As a photographer, there’s only so many things you can do on a wedding day to bring a little something extra for your couples. James Day was hired to shoot his sister-in-law’s wedding and in doing so, he decided he was going to push the envelope and deliver something they never imagined possible.
With my Facebook, it’s very seldom that I see photography related things in my feed and the other day I was scrolling through and my friend Tim King was tagged in a blog post with an extremely clickbait title, so naturally I opened it. Much to my surprise I was introduced to Day and this crazy stunt.
As you’ve noticed, I haven’t given you any information about what in the world I’m referring to, much as the way the video was displayed, and that’s because this was about the experience for his couple. It was their wedding day, so he wanted to show the video of how the day went down and how the experience was for Gray and Jane.
First off, this story will only make sense if you know the backstory. The bride in this wedding is Jane, who happens to be Day's wife’s identical twin. Michael Gray is the groom, and he is also an Australian wedding photographer. Day is somewhat known for throwing out crazy ideas to his couples and he knew their wedding was three days before the Zero Regrets conference. He knew he had to do something he would have regretted passing up. So when Gray and Jane hired Day they told him, “Man you have all these crazy ideas and if you want to try anything crazy, we’re your couple. We’re up for anything you throw at us, as long as it doesn’t involve us hiring a helicopter. So whatever you have in mind, you should do it.”
As soon as Day got permission to do something crazy, he started brainstorming and he teamed up with some amazing people to bring a present to Gray and Jane the night of their wedding. That present being a fully edited and delivered wedding album. Everything was planned as to not affect the couple’s experience on their wedding day and Day even brought in Tim King from San Diego, knowing that he had someone there to assist him in the event if anything went awry.
Day woke up the day of the wedding in the same house as the bride and started shooting. They shot for over 16 hours and accumulated over 8,000 photos. The album reflected everything during the day up to 9:30 p.m. and they delivered the full album at 11:30 p.m. They also delivered all of the digital files which totaled 1,149 images.
As for how they pulled off delivering a full album in one night, here’s the gritty details. Because this took months of planning, the binding for the album from Photo Mounts & Albums Australia was already done, and all they did was insert the printed photos that were printed on the Fujifilm DX100 from FUJIFILM Australia. They lost the printer cable somewhere while unpacking and had to drive 40 minutes to the nearest town to find one. All the photos during the day were shot on cards provided by SanDisk, then culled by Jarred on one iMac and handed over to Leisa who edited them on another iMac. Jarred and Leisa of RAW Digital and Film Lab have been editing for Day for over three years, so he knew that he could trust them with everything. Then he had Mel, his assistant, building the album pages with Pixellu SmartAlbums v2 and printing on the DX100. At the end of the night after most of the guests had left, they brought them to the side and delivered the album.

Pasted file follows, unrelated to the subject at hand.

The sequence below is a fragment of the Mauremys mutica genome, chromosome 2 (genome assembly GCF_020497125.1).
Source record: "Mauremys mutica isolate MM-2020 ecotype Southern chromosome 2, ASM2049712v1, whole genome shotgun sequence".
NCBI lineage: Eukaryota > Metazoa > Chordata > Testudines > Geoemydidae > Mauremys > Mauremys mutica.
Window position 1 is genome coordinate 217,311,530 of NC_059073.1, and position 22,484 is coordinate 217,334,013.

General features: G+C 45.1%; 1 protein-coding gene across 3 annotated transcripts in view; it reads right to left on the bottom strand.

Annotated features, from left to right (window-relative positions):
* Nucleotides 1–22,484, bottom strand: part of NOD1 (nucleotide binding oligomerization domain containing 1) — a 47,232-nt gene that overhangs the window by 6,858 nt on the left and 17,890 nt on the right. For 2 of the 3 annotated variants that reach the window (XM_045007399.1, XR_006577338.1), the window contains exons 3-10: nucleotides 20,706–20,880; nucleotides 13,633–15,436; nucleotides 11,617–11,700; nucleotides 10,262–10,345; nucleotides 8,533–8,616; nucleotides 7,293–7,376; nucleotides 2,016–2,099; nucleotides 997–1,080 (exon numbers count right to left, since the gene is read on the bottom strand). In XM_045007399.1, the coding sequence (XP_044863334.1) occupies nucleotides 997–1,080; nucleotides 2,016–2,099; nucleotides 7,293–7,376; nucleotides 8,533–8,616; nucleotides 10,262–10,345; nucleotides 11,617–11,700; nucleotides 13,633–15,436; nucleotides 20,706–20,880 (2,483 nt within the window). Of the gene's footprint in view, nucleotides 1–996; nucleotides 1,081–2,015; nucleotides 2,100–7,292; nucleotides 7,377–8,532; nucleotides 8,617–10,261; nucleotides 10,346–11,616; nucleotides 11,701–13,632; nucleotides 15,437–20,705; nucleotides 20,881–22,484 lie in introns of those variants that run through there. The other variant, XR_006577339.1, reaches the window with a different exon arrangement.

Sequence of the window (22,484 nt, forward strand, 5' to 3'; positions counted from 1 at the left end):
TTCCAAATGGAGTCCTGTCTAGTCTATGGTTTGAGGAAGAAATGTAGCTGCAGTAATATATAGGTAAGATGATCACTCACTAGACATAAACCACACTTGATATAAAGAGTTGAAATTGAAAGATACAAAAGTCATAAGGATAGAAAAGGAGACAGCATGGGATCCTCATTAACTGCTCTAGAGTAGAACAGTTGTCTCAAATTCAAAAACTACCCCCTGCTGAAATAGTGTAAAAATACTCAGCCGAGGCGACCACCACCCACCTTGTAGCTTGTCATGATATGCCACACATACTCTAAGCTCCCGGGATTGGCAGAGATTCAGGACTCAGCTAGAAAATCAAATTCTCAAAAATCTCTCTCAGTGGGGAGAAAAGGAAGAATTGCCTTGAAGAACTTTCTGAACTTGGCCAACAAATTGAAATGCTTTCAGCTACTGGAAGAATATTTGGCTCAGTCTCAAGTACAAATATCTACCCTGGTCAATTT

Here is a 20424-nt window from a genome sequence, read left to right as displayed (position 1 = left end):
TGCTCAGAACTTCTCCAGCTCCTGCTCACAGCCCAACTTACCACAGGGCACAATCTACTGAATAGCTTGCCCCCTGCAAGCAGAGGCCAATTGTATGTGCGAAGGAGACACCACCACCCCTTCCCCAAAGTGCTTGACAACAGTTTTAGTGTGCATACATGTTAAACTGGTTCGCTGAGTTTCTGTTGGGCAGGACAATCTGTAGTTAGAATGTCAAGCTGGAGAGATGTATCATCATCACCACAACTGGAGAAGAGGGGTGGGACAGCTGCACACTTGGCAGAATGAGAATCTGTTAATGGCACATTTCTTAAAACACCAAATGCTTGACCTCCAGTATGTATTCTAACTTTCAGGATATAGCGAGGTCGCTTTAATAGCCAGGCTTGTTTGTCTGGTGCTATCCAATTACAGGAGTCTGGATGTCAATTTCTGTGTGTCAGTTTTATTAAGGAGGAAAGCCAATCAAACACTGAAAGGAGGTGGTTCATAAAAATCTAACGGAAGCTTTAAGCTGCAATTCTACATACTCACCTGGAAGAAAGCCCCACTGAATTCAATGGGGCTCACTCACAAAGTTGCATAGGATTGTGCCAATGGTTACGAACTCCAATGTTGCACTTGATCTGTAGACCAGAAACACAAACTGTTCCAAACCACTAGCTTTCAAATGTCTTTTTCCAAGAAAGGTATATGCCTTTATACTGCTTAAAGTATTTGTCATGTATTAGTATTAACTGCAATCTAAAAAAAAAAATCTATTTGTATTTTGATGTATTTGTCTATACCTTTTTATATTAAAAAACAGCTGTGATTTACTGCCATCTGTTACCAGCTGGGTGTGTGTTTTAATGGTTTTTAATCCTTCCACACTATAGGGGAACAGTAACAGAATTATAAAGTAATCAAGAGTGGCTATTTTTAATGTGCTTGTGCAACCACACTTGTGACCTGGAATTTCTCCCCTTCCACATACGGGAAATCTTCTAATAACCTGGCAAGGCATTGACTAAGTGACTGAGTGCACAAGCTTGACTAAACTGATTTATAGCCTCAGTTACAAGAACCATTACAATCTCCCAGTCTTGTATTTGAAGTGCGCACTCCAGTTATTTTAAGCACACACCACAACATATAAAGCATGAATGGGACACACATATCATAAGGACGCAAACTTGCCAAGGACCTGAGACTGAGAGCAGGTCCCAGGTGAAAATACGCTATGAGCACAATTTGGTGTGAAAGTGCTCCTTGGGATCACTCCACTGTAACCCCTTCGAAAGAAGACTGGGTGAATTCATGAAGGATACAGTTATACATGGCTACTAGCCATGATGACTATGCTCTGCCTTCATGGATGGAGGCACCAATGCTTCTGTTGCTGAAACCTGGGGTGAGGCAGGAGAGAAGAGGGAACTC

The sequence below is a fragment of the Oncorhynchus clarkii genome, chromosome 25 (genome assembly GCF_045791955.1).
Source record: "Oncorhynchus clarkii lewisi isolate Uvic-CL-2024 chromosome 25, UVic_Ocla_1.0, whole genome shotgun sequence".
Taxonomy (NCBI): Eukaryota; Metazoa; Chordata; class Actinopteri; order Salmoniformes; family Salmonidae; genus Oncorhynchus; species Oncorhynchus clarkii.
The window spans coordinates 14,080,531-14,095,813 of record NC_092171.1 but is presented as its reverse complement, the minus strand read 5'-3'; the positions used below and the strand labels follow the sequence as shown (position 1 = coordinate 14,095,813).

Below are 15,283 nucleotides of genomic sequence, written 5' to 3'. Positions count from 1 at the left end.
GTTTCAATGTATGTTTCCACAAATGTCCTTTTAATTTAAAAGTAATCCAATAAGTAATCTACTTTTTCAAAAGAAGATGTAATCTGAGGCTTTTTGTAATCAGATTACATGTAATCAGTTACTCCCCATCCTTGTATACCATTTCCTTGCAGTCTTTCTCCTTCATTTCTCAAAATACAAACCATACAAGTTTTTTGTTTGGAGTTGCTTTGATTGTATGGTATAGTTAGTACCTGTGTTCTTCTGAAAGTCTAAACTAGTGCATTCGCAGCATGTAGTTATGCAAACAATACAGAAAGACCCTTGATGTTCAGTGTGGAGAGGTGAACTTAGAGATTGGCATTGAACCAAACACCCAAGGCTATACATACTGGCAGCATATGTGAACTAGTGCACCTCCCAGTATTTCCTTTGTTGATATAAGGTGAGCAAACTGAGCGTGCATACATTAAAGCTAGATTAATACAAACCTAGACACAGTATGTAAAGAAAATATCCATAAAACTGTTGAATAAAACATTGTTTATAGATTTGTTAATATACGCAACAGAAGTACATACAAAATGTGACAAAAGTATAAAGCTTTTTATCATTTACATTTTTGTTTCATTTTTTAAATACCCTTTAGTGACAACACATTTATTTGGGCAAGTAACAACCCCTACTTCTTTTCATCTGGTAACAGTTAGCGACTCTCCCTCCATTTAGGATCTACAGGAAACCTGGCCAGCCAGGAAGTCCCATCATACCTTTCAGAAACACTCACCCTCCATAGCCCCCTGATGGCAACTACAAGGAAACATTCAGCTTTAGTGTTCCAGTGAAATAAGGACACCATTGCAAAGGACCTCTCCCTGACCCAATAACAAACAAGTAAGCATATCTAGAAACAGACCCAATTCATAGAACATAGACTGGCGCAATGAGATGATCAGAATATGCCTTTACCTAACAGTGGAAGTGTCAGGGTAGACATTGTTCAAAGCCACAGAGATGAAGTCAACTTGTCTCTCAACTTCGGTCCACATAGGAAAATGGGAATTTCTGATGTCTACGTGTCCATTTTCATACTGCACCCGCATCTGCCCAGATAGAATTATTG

This was someone's wedding day and Day did everything he could to make sure that he was still shooting. It didn't change the experience for them, as they had no clue what was going on in a little shack down the street. He was meticulous and made sure that he had all the people in place be each piece of the puzzle to deliver the album.
James Day is a Fujifilm X-ambassador in Australia. He’s a spectacular wedding photographer and you can check out his work on his website, Facebook, or Instagram. You can also see the full blog post of the day’s images on his blog.
That's what I call going the second mile and how!
wow! i do a same day slide show and that's enough work as it is!
I m wondering though if that speed actually devalues the work of a wedding photographer. After all it only takes a single day :)
I actually don't think so. Because in order to accomplish this, it took an extra five hired people. I'd say that brings home the point that it's still a ton of effort.
I did something similar for my brother's wedding last year. I shot all day, from the house to the reception which ended at 2am.. drove 1hr back home, stayed up all night editing and in the morning, when the entire family reassemble for breakfast, I had edited over 1000+ photo and created a slideshow movie with music. No help, just me.. Put the video on the big screen, everyone cried, mission accomplished. BLEW THEIR MINDS? I think so. The bride's family hire their own photographer and it took him two months to deliver the photos, which they weren't all that happy with. P.S. I'm not a wedding photographer.. but what you wouldn't do for family.